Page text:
Old King Coal

BEIJING — Every day, monitoring stations across the city measure air pollution to determine if the skies above this national capital can officially be designated blue. It is not an act of whimsy: with Beijing preparing to play host to the 2008 Olympic Games, the official Blue Sky ratings are the city’s own measuring stick for how well it is cleaning up its polluted air. Jim Yardley, 29 December 2007, The New York Times.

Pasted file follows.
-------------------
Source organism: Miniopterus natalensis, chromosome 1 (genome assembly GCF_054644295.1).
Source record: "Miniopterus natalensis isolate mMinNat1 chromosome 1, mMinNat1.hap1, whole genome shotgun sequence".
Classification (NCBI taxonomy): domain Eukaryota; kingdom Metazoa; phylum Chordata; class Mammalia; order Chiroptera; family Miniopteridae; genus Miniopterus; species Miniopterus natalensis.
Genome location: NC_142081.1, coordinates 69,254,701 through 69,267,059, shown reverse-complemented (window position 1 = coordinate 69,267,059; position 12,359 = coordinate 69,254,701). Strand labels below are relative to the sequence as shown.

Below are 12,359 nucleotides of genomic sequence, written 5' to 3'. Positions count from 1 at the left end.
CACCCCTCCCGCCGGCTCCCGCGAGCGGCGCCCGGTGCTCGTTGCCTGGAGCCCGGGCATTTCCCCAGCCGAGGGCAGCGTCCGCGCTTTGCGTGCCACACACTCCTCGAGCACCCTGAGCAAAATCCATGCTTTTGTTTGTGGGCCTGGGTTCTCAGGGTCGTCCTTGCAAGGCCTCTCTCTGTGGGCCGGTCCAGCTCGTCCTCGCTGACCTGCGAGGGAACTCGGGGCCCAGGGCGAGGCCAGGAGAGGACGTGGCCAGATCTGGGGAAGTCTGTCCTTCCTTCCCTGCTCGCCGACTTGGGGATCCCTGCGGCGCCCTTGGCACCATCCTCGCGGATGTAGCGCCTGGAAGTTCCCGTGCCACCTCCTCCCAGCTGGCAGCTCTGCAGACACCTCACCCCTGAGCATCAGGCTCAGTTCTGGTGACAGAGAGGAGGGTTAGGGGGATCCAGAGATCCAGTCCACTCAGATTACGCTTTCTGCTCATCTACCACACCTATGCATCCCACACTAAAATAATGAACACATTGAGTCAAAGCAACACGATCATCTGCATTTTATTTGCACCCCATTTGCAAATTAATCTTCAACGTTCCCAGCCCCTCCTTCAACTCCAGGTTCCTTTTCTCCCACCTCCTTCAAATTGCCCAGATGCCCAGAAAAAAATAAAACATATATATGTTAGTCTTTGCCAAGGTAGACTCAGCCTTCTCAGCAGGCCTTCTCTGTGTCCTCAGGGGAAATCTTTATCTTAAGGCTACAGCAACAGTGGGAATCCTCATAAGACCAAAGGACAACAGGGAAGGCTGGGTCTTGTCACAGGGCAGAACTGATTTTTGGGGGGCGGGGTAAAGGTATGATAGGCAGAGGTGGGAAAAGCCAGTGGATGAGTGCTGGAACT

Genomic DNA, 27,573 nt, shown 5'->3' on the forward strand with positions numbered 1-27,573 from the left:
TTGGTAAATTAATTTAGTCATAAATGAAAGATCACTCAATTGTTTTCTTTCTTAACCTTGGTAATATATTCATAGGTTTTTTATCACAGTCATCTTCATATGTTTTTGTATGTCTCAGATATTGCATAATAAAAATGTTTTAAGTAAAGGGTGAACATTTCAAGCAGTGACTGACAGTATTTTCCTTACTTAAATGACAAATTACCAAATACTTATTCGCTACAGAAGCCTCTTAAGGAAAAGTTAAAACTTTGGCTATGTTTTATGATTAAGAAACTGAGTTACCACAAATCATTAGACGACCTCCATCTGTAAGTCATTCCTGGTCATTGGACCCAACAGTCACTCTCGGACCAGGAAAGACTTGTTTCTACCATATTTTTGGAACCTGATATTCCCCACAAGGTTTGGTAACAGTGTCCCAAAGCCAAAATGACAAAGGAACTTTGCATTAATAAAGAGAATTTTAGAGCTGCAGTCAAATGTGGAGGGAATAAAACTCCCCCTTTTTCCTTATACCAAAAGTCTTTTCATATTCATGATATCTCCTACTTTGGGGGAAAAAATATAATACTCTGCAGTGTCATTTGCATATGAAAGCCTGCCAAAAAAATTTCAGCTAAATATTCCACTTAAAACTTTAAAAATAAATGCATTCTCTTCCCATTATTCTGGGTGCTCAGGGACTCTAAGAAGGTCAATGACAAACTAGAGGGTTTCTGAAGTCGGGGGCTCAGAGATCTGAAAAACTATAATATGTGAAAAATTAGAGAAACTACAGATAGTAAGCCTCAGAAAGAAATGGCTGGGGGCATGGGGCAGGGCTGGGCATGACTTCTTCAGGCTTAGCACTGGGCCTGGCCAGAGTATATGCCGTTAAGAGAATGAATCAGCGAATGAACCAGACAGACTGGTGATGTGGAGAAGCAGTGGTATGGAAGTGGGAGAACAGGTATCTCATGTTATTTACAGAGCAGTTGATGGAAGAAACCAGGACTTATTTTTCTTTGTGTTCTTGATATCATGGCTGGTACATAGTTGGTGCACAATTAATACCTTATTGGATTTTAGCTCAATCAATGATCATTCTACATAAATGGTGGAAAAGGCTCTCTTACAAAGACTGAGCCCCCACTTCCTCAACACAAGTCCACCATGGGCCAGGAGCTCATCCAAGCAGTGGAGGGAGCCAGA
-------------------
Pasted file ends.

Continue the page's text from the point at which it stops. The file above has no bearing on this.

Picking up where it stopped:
Too few seem to remember how the burning of fossil fuels, principally coal, can play havoc on the environment, if they did the promise of the restoration of the coal industry to its glory days in the United States would not be an ambition. If some of the visual news reports of 2006-07 Beijing, China are to be believed, it showed people walking about in surgical masks, vehicle restrictions enforced allowing only some to be operated on alternative days, respiratory problems actuality increased as air pollution becomes an everyday occurrence and concern. Is it responsible politics to promise a dyeing industry an enlightened future to crave votes when to do so is so clearly irresponsible both for the electorates health and the health of the nation. Especially when there are so many green energy options available worldwide, with more being brought on-line every day, I realize new is hard, old has a track record that is easy to follow but can lead to a down turn of all kinds of ills if continued to be pursued. A 1917 novel by Upton Sinclair, King Coal, that described the poor working and safety conditions in coal mining has not improved much since then, the picture of a days old baby in what looks like a small size industrial gas mask with the caption, ‘and a child shall lead them’ can have a ‘I told you so effect’, that can be so very hard to ignore…